This guest post was contributed by Sherry Macqueen of the LWV of North Carolina ERA League Action Team.
Do you remember how you felt in the weeks after the 2016 elections? Most of us took to the streets joining Women’s Marches from coast to coast. Why? Because we were afraid that all our good work related to equality and justice for women was in jeopardy.
So we marched!What issues are you willing to defend?
Is it access to affordable health care including birth control? Is it reproductive freedom? Gender equality? Racial justice? Is it equal pay for equal work? What about protections for pregnant women in the workplace? Safety from harassment on the job or from a family member at home? Are you worried that Title VII and Title IX will be defunded or destroyed?
We all have one issue that we hold dear. In my case, it’s Equal Rights.
I live in North Carolina, an unratified state. I am a member of the LWV of North Carolina and co-chair, along with Judy Lotas, our state ERA action team. In early spring of 2020, the LWVNC received a grant from LWVUS in order to support our efforts engaging lawmakers in an effort to ensure equal rights for all, regardless of sex. The grant provided funds to educate North Carolinians on the Equal Rights Amendment.
Now that Virginia has become the 38th, and final, state required to ratify the amendment, there is increased interest and urgency in pressuring Congress to remove the deadline for ratification. LWVUS and state Leagues are joining forces in an advocacy and lobbying campaign aimed at passing Senate Joint Resolution 6 which would remove the ERA deadline. The House already passed a related resolution, House Joint Resolution 79, in February of this year.Our Outreach for Equal Rights
Our state team of seven members was excited to think creatively in spending the grant funds. Team member, Sheila Denn, oversaw the printing of the League postcards and fine-tuned our mailing list.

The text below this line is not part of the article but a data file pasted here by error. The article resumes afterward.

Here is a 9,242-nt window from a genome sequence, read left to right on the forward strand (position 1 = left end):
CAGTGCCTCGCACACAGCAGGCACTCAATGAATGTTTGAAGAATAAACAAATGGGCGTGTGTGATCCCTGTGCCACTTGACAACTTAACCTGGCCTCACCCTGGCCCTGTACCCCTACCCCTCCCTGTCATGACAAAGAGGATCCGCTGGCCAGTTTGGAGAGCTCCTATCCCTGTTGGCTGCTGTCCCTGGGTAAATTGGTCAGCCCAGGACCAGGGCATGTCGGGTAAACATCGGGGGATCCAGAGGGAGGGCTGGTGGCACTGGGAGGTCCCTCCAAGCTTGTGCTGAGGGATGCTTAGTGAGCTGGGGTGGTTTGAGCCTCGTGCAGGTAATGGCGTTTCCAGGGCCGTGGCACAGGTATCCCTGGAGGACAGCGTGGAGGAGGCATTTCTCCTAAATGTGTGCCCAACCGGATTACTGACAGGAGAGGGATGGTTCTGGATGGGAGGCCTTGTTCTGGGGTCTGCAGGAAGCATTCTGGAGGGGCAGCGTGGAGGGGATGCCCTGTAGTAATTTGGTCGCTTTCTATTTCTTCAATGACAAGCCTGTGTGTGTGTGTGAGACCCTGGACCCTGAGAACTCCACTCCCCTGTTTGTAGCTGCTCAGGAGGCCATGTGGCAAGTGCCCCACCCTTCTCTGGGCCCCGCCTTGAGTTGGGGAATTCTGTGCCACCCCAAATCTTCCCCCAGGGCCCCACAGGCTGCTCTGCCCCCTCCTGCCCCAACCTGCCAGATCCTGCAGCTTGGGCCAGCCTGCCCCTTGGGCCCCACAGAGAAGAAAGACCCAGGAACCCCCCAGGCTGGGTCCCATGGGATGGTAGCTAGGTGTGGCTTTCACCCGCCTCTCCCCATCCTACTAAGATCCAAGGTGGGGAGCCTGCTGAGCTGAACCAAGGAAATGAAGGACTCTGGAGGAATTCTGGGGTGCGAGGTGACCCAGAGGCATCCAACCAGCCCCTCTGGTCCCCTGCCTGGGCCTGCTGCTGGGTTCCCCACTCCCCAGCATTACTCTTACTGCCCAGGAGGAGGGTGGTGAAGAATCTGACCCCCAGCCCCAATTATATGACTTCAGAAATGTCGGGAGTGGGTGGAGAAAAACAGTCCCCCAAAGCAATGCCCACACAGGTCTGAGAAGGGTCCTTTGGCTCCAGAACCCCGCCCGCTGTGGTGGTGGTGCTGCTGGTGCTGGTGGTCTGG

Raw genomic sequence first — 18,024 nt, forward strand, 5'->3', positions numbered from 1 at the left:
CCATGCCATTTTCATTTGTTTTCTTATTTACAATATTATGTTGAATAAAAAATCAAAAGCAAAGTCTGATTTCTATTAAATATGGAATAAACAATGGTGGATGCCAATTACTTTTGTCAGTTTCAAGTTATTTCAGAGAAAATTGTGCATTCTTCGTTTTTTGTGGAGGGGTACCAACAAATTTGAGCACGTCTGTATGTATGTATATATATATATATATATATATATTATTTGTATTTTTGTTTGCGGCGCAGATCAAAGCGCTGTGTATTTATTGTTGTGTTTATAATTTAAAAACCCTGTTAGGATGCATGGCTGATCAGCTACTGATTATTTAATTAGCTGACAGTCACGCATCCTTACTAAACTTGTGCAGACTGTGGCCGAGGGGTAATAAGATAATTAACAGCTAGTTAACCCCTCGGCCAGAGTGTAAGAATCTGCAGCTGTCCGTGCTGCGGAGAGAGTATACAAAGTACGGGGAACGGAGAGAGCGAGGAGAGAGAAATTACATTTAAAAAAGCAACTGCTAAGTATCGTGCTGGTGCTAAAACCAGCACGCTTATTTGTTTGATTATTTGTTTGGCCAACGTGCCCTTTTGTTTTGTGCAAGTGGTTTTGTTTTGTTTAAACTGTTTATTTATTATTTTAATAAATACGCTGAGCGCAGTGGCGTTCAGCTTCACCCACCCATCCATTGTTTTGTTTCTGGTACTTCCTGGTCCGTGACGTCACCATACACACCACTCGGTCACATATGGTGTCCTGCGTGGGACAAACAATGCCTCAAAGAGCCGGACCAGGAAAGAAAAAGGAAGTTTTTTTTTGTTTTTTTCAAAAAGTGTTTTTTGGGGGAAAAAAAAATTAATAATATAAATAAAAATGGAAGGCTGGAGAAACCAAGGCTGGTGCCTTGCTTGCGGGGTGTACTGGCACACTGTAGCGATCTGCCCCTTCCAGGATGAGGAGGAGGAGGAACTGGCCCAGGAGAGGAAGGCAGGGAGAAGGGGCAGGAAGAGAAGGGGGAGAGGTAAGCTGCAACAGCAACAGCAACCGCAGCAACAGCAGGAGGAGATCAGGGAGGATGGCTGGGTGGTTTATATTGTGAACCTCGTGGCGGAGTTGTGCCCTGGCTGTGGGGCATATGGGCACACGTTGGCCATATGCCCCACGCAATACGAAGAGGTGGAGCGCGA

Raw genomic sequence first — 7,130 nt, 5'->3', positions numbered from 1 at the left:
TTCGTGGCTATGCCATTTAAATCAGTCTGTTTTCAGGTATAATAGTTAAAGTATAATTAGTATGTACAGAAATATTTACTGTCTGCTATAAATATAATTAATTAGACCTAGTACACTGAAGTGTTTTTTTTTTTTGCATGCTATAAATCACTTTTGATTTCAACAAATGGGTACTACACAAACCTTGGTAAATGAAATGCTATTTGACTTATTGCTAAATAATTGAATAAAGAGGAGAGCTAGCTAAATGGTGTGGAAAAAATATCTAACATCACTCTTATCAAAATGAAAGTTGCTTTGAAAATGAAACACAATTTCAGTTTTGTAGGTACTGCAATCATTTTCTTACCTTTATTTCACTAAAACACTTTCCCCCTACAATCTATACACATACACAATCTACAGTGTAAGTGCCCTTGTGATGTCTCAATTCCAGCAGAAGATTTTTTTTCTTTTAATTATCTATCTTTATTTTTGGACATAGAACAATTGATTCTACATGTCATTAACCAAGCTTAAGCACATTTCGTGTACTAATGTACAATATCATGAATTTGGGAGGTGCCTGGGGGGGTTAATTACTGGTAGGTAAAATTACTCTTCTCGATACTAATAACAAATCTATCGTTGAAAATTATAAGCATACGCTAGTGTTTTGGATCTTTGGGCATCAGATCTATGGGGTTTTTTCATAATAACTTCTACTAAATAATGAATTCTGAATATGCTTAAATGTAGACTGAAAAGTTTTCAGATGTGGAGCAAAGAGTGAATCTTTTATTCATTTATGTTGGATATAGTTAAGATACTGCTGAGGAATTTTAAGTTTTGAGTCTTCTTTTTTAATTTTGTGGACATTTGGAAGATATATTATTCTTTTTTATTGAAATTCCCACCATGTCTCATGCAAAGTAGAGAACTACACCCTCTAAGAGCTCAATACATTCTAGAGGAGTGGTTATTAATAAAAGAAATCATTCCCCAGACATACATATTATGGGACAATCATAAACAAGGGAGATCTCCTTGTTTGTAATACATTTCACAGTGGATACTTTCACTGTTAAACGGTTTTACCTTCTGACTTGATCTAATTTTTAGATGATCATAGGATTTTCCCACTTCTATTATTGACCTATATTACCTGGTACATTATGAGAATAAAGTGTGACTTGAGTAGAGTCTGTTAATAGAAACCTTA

We launched a Dads for Equality postcard campaign, mailing five thousand postcards to North Carolina residents, who had voted in recent elections, asking them to contact our US senators, Richard Burr and Thom Tillis, to request support for S.J.Res.6. An additional 1,000 cards were printed to distribute to friends, family, and neighbors. We reached out to other like-minded organizations, including AAUW, ERA-NC Alliance, and Business and Professional Women/NC, and allowed them to use their own branding to make the postcards available to their members either electronically on social media or as printed postcards.
Opinion Editorials and Letters-to-the-Editor
Two team members, Teri Walley and Judy Lotas, had both an opinion piece and a letter-to-the-editor published in a North Carolina newspaper. In addition, Jimmie Cochran Pratt had a letter-to-the-editor published. Lynne Joshi and Elaine Okal wrote op-eds and Elaine coordinated the publication of hers on behalf of several NC House members.
In-State Meeting with U.S. Senators
We've reached out to North Carolina’s U.S. Senators, Thom Tillis and Richard Burr, to request meetings to talk with them about the ERA and, in both cases, we were granted virtual meetings with their legislative staff.
We and members of ERA-NC Alliance, Ratify ERA NC, and staff from Winston & Strawn LLP presented a history of the ERA, its current status, and how the amendment would affect our military, reproductive freedom, and equal pay for equal work. We asked that the senators support Senate Joint Resolution 6 when it comes before the Senate. Both experiences were very positive. We felt empowered and shared what we had learned with ERA action teams in other unratified states, including South Carolina and Georgia.
So what issues are you willing to defend? We all have at least one issue that we hold dear.
We have 48 votes in the Senate and need only 3 more (check out this list of Senate Joint Resolution 6 sponsors). If your Senator has not committed to sponsoring Senate Joint Resolution 6, contact them today.